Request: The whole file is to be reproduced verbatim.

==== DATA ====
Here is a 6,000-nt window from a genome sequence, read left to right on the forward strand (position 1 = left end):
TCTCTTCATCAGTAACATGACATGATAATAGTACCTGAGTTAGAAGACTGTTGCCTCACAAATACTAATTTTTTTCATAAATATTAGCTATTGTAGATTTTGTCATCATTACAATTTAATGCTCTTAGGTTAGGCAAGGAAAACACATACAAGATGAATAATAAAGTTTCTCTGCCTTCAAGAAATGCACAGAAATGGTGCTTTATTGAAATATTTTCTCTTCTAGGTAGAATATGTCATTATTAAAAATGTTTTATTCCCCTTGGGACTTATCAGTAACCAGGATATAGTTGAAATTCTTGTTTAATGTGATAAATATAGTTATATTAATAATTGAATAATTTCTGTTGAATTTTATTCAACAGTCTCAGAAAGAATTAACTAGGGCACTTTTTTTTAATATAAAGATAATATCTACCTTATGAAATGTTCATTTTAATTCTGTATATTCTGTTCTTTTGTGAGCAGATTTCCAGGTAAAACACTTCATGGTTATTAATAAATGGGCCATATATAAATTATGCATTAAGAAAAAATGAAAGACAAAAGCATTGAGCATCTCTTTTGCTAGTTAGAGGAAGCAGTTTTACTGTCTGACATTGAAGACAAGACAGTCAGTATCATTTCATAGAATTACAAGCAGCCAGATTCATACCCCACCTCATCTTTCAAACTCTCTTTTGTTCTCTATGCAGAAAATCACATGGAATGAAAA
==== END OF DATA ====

Here is a 6,000-nt window from a genome sequence, read left to right on the forward strand (position 1 = left end):
TCTCTTCATCAGTAACATGACATGATAATAGTACCTGAGTTAGAAGACTGTTGCCTCACAAATACTAATTTTTTTCATAAATATTAGCTATTGTAGATTTTGTCATCATTACAATTTAATGCTCTTAGGTTAGGCAAGGAAAACACATACAAGATGAATAATAAAGTTTCTCTGCCTTCAAGAAATGCACAGAAATGGTGCTTTATTGAAATATTTTCTCTTCTAGGTAGAATATGTCATTATTAAAAATGTTTTATTCCCCTTGGGACTTATCAGTAACCAGGATATAGTTGAAATTCTTGTTTAATGTGATAAATATAGTTATATTAATAATTGAATAATTTCTGTTGAATTTTATTCAACAGTCTCAGAAAGAATTAACTAGGGCACTTTTTTTTAATATAAAGATAATATCTACCTTATGAAATGTTCATTTTAATTCTGTATATTCTGTTCTTTTGTGAGCAGATTTCCAGGTAAAACACTTCATGGTTATTAATAAATGGGCCATATATAAATTATGCATTAAGAAAAAATGAAAGACAAAAGCATTGAGCATCTCTTTTGCTAGTTAGAGGAAGCAGTTTTACTGTCTGACATTGAAGACAAGACAGTCAGTATCATTTCATAGAATTACAAGCAGCCAGATTCATACCCCACCTCATCTTTCAAACTCTCTTTTGTTCTCTATGCAGAAAATCACATGGAATGAAAA